Support the Breastfeeding Promotion Act, H.R.2819 / S.1244 to Help Working Families Stay Healthy

As your constituent I urge you to co-sponsor the Breastfeeding Promotion Act (H.R. 2819 / S. 1244).

Breastfeeding is good for mothers, babies, and society! The medical evidence shows that NOT breastfeeding increases the baby’s risk of infections, diarrhea, SIDS, obesity, diabetes, asthma, and childhood leukemia, and increases the mother’s risk of breast and ovarian cancers and diabetes. A 2009 study of nearly 140,000 women found that women who breastfed for at least one year were 10-15% less likely to have high blood pressure, diabetes, high cholesterol, and cardiovascular disease compared to mothers who never breastfed.

Breastfeeding also has significant economic and environmental benefits for families, employers, and society. For every non-breastfed infant, $475 is lost to extra health care costs during the first year of life, to treat just three common diseases. Breastfed infants are healthier, so their parents have an almost three-fold reduction in absenteeism from work to care for sick infants. In addition to improving maternal and child health, breastfeeding reduces or eliminates the need to purchase expensive formula (and to discard waste from formula packaging).

Given all of these benefits, all major medical authorities (including the Department of Health and Human Services), recommend that babies get no food or drink other than breast milk for their first 6 months and continue to breastfeed for at least the first 1-2 years of life. But mothers need more support: only 12% of U.S. mothers are exclusively breastfeeding at 6 months, and only 21% are still breastfeeding at 1 year. The CDC and FDA recently found that 60% of women do not even meet their own breastfeeding goals.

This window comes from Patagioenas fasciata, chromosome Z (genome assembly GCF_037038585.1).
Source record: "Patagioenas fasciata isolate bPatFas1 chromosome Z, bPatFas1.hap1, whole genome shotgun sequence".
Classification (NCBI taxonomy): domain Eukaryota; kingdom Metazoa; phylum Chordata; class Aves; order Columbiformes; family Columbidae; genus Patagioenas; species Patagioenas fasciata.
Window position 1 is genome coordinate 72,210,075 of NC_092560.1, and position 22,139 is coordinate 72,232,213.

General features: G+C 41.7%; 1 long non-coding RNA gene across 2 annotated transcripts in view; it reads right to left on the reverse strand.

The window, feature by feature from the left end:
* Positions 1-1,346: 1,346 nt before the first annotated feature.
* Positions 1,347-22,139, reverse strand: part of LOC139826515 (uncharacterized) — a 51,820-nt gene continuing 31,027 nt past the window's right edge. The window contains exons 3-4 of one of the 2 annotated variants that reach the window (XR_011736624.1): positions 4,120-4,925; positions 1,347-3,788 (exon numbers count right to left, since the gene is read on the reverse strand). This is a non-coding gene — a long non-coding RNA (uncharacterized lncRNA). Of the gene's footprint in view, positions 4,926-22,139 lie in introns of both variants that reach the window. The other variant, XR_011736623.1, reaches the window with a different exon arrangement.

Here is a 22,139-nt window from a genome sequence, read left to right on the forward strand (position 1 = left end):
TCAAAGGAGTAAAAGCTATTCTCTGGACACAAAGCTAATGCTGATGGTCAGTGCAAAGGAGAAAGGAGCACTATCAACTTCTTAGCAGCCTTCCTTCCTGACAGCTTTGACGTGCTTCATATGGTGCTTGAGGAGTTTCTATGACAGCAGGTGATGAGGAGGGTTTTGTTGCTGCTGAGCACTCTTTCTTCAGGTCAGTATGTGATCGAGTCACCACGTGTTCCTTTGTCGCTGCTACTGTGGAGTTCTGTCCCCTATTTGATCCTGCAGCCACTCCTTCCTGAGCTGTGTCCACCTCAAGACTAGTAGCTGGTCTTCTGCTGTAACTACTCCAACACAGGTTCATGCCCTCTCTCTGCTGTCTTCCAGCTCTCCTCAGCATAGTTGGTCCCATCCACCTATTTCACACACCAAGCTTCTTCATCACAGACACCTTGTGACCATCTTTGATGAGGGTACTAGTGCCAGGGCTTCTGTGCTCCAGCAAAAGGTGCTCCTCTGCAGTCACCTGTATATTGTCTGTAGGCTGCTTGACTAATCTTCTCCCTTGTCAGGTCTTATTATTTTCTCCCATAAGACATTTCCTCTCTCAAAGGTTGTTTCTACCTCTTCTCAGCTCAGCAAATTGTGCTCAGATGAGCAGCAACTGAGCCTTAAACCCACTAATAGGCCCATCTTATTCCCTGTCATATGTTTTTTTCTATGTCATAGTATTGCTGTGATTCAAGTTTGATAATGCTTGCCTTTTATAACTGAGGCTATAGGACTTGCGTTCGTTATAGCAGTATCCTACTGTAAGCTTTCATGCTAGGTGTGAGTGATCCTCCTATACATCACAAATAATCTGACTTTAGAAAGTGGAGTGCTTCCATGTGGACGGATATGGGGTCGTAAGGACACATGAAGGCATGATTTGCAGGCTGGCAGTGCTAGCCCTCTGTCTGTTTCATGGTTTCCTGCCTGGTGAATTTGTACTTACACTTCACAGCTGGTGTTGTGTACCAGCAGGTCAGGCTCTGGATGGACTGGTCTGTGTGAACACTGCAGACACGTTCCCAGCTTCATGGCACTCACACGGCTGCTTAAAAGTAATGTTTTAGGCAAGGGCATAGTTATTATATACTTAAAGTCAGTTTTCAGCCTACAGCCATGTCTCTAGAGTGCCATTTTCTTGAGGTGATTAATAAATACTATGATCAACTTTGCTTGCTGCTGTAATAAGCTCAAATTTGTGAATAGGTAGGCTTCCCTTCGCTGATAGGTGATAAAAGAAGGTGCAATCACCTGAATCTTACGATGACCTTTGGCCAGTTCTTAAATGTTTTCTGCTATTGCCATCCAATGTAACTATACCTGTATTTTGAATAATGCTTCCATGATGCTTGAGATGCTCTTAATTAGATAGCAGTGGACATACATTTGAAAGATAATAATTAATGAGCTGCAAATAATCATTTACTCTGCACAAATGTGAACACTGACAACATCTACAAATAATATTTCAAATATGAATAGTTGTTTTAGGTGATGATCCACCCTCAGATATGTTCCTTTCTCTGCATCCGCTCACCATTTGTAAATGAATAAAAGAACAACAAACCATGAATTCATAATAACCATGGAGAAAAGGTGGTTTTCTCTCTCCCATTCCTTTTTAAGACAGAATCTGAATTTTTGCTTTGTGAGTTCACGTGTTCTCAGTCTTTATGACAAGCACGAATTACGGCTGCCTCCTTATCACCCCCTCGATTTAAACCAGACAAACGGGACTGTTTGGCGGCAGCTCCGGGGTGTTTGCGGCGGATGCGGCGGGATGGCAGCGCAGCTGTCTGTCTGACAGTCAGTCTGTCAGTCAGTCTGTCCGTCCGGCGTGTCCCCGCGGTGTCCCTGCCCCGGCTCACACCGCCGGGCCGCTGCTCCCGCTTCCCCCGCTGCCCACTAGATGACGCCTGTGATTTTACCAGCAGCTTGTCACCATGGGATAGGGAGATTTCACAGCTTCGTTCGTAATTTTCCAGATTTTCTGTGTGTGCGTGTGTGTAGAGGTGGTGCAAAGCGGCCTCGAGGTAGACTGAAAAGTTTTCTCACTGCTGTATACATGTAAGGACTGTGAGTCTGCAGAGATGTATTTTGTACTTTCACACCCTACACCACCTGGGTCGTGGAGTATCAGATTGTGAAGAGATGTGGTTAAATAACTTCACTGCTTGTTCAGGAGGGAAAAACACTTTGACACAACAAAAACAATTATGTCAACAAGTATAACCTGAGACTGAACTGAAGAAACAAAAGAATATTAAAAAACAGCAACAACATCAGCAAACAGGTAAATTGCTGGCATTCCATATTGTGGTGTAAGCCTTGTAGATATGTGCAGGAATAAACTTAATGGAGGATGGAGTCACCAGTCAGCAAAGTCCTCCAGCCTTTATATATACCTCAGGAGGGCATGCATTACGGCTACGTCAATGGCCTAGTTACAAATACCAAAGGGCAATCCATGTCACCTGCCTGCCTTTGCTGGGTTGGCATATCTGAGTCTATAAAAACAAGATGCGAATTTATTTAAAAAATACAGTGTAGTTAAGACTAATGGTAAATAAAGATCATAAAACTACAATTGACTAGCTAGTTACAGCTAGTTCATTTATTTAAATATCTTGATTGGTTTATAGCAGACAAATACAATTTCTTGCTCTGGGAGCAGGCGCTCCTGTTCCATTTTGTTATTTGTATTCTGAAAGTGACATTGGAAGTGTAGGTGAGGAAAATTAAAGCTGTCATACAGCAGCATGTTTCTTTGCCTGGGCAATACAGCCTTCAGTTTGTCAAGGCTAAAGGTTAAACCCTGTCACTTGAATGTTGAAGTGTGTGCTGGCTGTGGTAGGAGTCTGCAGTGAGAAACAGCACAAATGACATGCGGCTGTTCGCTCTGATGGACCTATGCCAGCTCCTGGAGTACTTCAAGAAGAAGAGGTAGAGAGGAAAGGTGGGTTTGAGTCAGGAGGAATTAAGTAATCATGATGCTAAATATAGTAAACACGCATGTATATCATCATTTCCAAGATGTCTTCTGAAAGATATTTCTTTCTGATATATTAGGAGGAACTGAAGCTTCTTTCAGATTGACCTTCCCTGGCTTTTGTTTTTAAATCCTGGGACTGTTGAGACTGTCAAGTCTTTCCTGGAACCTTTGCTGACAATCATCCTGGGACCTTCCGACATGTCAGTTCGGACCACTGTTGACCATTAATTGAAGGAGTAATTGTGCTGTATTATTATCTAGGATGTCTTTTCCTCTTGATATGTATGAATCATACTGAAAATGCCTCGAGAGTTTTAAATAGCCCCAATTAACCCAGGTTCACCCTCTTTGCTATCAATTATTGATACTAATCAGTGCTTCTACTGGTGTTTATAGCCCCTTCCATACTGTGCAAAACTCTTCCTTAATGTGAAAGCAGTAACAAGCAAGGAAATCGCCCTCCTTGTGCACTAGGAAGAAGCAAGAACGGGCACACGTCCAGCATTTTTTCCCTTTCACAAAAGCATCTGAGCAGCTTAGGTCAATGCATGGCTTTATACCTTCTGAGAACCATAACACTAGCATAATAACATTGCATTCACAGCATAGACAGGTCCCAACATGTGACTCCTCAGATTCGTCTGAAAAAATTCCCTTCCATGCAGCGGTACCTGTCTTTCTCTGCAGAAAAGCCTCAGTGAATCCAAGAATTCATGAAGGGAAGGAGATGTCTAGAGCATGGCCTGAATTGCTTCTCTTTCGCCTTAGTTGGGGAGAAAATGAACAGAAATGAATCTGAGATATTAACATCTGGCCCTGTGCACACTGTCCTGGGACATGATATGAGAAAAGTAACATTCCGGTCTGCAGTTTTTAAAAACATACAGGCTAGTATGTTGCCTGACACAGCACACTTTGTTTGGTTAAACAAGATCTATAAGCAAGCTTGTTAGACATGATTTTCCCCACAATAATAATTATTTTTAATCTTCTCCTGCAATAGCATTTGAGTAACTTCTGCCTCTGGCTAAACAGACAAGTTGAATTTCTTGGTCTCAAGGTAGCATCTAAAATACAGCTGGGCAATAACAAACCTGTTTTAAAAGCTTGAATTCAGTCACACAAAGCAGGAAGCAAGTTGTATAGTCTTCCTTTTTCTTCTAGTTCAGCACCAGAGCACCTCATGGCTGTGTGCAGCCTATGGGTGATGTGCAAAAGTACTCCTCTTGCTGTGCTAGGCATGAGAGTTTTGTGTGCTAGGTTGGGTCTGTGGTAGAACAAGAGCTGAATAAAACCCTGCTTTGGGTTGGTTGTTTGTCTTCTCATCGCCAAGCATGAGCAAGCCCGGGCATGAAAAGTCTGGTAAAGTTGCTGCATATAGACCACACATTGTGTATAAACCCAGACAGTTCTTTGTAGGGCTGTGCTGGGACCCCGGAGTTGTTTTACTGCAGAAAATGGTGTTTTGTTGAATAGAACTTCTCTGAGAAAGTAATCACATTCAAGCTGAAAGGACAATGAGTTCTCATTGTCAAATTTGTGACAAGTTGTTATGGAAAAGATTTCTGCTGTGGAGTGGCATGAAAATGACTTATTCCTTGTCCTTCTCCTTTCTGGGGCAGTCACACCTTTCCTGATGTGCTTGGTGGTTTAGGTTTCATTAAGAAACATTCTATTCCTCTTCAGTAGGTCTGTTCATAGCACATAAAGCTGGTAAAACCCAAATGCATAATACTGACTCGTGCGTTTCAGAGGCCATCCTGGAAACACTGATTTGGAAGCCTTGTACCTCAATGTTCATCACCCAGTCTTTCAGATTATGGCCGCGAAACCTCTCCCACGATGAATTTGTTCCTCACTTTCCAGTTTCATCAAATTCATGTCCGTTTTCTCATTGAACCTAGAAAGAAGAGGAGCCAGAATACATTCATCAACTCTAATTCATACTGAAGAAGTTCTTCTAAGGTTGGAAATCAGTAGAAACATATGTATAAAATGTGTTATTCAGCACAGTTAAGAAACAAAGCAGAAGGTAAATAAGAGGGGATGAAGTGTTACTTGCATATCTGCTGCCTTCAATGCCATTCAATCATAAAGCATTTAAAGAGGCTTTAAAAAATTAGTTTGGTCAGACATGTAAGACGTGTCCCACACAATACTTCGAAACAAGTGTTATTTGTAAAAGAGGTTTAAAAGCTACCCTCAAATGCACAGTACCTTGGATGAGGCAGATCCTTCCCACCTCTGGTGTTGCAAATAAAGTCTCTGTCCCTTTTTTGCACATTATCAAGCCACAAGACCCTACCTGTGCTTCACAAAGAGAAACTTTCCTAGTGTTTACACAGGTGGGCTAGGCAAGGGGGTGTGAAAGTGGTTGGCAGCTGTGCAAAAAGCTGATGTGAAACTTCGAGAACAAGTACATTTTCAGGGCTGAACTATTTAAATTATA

Interest in breastfeeding is at an all-time high: 77% of women breastfeed their infants at birth. But breastfeeding rates drop rapidly after hospital discharge. More than 50% of women with infants less than one year old are in the labor force. Employed mothers are more likely to stop breastfeeding early if they do not receive the support they need in the workplace.

Forty-nine states, the District of Columbia, Puerto Rico, and the Virgin Islands already have enacted various laws protecting breastfeeding mothers, but they are not uniform and most are not comprehensive. Again, I urge you to co-sponsor the Breastfeeding Promotion Act to provide the support mothers need through a unified national policy to keep mothers, their children, and their communities healthy.

The Breastfeeding Promotion Act includes five provisions:

1. Amends the Civil Rights Act of 1964 to protect breastfeeding women from being fired or discriminated against in the workplace.
2. Provides tax incentives for businesses that establish private lactation areas in the workplace, or provide breastfeeding equipment or consultation services to their employees.
3. Provides for a performance standard to ensure breast pumps are safe and effective.
4. Allows breastfeeding equipment and consultation services to be tax deductible for families (amends Internal Revenue Code definition of “medical care”).
5. Protects the privacy of breastfeeding mothers by ensuring they have break time and a private place to pump in the workplace (applies to employers with 50 or more employees).

Thank you for your attention to this matter. I look forward to your response.




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